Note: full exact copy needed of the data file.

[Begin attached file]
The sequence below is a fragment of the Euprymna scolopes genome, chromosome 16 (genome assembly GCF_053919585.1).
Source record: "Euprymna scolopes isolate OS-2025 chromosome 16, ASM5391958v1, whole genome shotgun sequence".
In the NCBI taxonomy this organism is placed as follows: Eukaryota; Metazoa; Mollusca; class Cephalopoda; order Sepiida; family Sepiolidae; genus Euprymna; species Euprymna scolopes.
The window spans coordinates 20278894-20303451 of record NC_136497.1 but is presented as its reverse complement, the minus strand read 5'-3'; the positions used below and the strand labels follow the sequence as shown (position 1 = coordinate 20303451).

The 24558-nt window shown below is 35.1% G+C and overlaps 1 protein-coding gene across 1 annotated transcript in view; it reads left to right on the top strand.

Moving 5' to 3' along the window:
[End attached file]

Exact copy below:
The sequence below is a fragment of the Euprymna scolopes genome, chromosome 16 (genome assembly GCF_053919585.1).
Source record: "Euprymna scolopes isolate OS-2025 chromosome 16, ASM5391958v1, whole genome shotgun sequence".
In the NCBI taxonomy this organism is placed as follows: Eukaryota; Metazoa; Mollusca; class Cephalopoda; order Sepiida; family Sepiolidae; genus Euprymna; species Euprymna scolopes.
The window spans coordinates 20278894-20303451 of record NC_136497.1 but is presented as its reverse complement, the minus strand read 5'-3'; the positions used below and the strand labels follow the sequence as shown (position 1 = coordinate 20303451).

The 24558-nt window shown below is 35.1% G+C and overlaps 1 protein-coding gene across 1 annotated transcript in view; it reads left to right on the top strand.

Moving 5' to 3' along the window: